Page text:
At the Korea Communication Conference this month, one issue that kept popping up during all the panel discussions was about the content. Each of the representatives of different aspects of broadcasting, telecoms, and media had very different views of the value of content.
The Korean-language Internet that most citizens of this country have access to has been described as a walled garden. This means that there are barriers to entry into the Korean-language accessible Internet that are beyond simple language barriers. It also includes barriers based on the amount of advertising money that new companies must spend in order to get visibility from the two leading search engines - Daum and Naver. Is this a good thing or not? Do the users of Daum and Naver benefit from this setup?
The Korean government's April 1 regulation to require all web sites with 100,000 daily users to collect its users' real names and resident registration numbers has been sidestepped by Google's site YouTube Korea, which has simply disabled the ability for users to upload content or write comments on YouTube's Korea site. Some, including officials at the Korea Communication Commission (KCC), think that this refusal to comply with Korean regulations is wrong.
Korea's lifting its WIPI standard, which means many smart phone models which were restricted from being sold to average customers in Korea are coming to the market, including the infamous iPhone. Apple enthusiasts have sung the praises of the iPhone for months now, and blogbuzz has hyped Korea's access to the iPhone considerably. But is it really so great? Does the iPhone revolutionize the smart phone market, or is it just one more hunk of plastic to line the glass shelves of the oversaturated Techomart shelves?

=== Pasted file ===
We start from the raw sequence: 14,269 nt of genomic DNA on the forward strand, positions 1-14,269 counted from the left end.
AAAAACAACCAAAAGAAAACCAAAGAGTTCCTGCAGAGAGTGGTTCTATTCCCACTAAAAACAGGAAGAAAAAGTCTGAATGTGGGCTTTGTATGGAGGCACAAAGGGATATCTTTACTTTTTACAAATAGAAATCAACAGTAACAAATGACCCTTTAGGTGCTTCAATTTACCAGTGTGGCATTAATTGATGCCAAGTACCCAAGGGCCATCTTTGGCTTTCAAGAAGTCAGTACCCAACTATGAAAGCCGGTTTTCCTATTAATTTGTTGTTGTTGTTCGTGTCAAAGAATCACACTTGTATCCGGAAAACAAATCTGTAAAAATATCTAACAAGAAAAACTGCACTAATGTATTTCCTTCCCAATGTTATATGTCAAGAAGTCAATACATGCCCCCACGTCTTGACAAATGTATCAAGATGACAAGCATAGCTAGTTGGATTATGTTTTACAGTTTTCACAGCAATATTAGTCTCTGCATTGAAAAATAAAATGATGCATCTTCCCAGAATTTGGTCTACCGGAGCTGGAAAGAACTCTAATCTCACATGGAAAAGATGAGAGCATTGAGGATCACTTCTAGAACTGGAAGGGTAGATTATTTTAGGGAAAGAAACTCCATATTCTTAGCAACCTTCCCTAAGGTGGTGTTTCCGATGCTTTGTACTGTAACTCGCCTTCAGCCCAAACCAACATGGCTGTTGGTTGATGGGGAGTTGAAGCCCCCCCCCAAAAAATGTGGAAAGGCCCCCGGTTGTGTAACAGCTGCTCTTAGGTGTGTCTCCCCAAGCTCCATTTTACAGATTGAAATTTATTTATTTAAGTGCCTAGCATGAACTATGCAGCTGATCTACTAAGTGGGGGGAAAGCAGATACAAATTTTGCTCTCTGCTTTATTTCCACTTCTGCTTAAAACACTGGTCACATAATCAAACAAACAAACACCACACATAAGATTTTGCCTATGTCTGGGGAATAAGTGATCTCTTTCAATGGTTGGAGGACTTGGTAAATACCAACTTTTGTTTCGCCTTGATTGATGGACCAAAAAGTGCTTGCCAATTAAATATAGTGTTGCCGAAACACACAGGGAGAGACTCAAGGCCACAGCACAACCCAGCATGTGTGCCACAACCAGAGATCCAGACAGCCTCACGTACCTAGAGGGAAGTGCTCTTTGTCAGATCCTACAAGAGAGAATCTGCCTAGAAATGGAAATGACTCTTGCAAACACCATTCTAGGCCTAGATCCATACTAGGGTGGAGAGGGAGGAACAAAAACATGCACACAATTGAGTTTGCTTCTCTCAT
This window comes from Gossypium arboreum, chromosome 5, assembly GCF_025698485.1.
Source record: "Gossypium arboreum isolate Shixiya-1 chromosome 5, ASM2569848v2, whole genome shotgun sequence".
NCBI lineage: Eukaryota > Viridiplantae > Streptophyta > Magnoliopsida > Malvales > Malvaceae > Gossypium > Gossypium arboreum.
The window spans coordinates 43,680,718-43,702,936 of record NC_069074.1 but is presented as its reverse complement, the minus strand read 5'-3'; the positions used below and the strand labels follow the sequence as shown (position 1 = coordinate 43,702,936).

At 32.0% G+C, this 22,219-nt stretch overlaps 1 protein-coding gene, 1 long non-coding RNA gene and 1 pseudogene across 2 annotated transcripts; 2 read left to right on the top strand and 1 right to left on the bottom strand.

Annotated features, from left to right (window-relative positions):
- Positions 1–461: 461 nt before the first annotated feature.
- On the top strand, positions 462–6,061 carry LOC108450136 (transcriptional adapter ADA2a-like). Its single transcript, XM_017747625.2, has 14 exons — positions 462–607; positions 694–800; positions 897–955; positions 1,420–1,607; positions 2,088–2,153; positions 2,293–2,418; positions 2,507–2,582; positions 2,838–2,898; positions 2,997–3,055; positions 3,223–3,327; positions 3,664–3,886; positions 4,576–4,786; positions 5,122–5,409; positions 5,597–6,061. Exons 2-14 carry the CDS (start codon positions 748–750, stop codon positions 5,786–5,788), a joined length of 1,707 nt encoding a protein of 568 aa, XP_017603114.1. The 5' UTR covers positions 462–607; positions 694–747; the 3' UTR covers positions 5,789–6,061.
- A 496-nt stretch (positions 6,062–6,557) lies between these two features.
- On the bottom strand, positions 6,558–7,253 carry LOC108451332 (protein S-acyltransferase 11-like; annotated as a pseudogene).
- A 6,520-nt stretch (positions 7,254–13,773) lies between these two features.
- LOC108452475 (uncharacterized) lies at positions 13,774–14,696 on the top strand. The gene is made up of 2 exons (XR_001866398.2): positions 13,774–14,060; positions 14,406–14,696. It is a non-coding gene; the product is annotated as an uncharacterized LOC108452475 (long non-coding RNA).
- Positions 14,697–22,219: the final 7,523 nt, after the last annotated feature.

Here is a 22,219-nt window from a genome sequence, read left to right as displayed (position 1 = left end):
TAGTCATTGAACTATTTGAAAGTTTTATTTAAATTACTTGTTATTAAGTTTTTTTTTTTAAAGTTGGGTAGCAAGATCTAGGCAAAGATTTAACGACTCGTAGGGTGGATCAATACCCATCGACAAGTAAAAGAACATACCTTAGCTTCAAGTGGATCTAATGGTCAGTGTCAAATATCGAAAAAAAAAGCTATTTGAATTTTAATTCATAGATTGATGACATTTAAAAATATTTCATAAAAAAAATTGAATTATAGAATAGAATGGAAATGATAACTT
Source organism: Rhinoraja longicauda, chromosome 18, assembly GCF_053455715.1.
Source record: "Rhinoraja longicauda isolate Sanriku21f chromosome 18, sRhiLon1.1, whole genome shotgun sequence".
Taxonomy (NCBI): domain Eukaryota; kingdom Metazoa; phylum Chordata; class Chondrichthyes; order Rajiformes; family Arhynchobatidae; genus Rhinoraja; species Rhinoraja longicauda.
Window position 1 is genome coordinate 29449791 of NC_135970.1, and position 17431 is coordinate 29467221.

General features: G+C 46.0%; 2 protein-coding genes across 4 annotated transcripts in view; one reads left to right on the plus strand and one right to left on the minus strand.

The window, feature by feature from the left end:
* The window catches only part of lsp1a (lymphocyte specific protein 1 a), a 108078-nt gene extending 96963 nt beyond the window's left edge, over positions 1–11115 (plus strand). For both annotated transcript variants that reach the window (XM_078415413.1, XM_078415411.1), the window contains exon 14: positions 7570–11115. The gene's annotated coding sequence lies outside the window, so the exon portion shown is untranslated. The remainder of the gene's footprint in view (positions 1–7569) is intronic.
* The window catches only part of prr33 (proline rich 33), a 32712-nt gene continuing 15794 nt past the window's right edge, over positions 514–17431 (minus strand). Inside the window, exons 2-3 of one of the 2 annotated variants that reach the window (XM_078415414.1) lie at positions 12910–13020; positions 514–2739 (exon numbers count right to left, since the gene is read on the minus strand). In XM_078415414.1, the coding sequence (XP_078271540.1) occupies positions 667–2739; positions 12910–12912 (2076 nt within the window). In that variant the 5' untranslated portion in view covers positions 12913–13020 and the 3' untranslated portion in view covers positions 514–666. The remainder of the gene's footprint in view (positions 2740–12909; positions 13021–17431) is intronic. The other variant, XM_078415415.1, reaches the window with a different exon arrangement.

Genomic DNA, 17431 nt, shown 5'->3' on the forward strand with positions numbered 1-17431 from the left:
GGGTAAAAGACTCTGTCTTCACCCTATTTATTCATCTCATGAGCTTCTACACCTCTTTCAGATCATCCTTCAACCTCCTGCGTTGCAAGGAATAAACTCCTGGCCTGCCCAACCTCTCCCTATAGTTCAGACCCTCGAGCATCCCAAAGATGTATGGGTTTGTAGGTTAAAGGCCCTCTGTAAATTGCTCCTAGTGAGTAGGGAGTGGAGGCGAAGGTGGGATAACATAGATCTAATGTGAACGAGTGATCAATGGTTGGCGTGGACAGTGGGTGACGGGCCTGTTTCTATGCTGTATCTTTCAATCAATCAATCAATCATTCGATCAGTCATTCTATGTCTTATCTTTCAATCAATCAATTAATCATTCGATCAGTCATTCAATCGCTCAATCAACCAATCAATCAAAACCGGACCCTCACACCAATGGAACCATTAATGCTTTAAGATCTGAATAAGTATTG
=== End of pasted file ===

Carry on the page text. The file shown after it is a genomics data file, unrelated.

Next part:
The idea of Green IT has been around for a long time, since an initiative in 1992 by the US Environmental Protection Agency called Energy Star, which resulted in new starry logos on quite a few monitors and the creation of sleep mode in personal computers. There have been a wide variety of initiatives, product designs, and marketing campaigns by many companies touting their Green products.
The Korean government recently arrested popular Korean Internet blogger Minerva, or Park Daesung, for “spreading false rumors on the Internet.” He was arrested under the Electronic Communication Fundamental Law which says “A person spreading a false rumor to damage the public good by using an electronic machine is sentenced to imprisonment under five years or given a fine of under 50,000,000 won.”
It seems that in the Korean peninsula, there is a strong hope and bright outlook for a future led by Barack Obama. Even though Obama is not Korea's president, and no Korean citizen could even have been involved in electing him, many Koreans look to him for hope, even more than their own president Lee Myung-bak. Is this good? Bad? Unimportant? Should Koreans be looking to another country's president to solve their own problems?
Should the government be as involved in the IT industry as it currently is in South Korea? The South Korean government almost dictates policy to the ICT sector in the country. With a combination of protectionist regulations, incentives, research grant monies, and loan programs it promotes the technologies that it wants to see developed. Some good examples of this are WiBro, RFID, and anything labeled Ubiquitous. Should it be doing this or should it let the free market decide what direction technology grows?
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